Clair Urbain, Contributing Writer
Mixing red, green and blue equipment in a precision farming system can create a rainbow of headaches, but Jamie Shenk, operations manager at Beauregard Farms, thinks he has found a good pain reliever: an independent precision farming supplier.
Beauregard Farms, a 2,000-acre primarily no-till corn and soybean operation near Brandy Station, Va., relies on two John Deere GreenStar systems to control the Kinze 3650 12-row planter, Case IH SPX 3310 sprayer with a 90-foot boom and John Deere 9870 combine with a 12-row head.
One system is primarily used with the planter and pull-behind fertilizer spreader. The other is used in the sprayer and the combine.
“For both units, the primary function is to document seeding rates, varieties, application rates and yield,” Shenk says. “The sprayer can variable rate sidedress nitrogen on corn, too. We don’t fully use that function yet, but we are set up for it when we are ready. With our field sizes and shapes, the row and swath control is a huge benefit.”
Shenk previously worked at the local John Deere dealership as its Agricultural Management Solutions (AMS) expert, so he is very familiar with the GreenStar equipment that is the basis of his precision farming system.
Point of Pain: Cross-Brand Compatibility
“We wanted to go with one system and I was most familiar with the GreenStar system,” he says. “The challenge was to get it to work across all our brands of equipment.”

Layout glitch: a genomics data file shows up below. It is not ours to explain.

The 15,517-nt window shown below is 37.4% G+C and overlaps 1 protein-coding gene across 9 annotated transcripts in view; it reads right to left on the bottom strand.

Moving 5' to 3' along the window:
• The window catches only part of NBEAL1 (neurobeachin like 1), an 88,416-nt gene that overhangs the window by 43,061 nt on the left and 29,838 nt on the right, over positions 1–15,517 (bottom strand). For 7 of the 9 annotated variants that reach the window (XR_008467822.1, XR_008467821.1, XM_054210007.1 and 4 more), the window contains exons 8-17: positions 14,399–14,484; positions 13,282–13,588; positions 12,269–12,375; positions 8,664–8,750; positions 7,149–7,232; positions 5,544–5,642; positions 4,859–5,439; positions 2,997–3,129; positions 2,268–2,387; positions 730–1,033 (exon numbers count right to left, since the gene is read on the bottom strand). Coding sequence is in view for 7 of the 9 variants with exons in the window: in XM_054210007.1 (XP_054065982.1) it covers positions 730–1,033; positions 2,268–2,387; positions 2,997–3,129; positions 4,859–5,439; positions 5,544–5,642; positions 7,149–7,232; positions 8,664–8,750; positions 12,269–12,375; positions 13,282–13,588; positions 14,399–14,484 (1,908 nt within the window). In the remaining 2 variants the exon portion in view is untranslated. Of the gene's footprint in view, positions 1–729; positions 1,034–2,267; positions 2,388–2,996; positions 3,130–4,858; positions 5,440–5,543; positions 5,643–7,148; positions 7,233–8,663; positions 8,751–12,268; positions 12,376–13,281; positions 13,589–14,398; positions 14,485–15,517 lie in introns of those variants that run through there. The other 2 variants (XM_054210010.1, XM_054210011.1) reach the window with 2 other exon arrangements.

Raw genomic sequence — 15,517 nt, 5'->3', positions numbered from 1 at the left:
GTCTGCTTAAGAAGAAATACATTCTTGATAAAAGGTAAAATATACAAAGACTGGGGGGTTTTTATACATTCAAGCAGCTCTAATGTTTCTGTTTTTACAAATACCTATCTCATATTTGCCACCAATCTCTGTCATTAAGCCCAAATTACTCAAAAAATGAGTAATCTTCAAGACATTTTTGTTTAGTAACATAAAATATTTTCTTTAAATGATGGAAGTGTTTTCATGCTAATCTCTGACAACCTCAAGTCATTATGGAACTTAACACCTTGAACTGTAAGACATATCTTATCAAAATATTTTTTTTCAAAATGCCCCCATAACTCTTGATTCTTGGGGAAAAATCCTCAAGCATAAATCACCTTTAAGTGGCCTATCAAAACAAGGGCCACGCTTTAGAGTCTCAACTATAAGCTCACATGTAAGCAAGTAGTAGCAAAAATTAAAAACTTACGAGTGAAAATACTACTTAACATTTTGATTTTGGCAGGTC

Shenk is frustrated with equipment dealers’ inability to offer cross-brand equipment support.
“We have found that independent suppliers are the missing link,” he says.
Shenk and his farm manager, Jim Brown, use the Case IH sprayer for herbicide, insecticide, fungicide and nitrogen applications. They wanted to make sure their system could be used across all their equipment, regardless of brand. Their previous pieces of precision farming components were stand-alone units.
“They all work differently and nothing was automated,” Shenk says. “Every piece of data had to be inputted by hand. That’s why we wanted one system to work across our operation.”
Shenk looked to Ag Express Electronics in Sulphur Springs, Ind., to get the control harnesses and wiring he needed to get the Case IH sprayer and GS3, ATU, 2630 display and SF3000 receiver to work together. Now, the sprayer has true auto-steering and a five-section control on the 90-foot boom.
“We are not quite ready for variable-rate application, but we are set up for that with this system. We spent more on the front end so we had those capabilities available to us in the future,” he says. “The SF3000 receiver uses satellite approximation and provides within one foot accuracy.”
Although the sprayer is set up with auto-steering, the planter tractor — a John Deere 8320 — is not. But Shenk says this addition is next on the list of technology additions to the farm.
However, he recently put Ag Leader SureStop row controls on the planter, which also required help from Ag Express to get the proper harnesses and wiring to work with the GreenStar system.
“We chose the SureStop clutches because they were electrical and bolted right on the row unit,” Shenk says. “The Deere units require pulling the main drive shaft to install them, which could make repairs to one row unit harder to do, which is why we needed help.”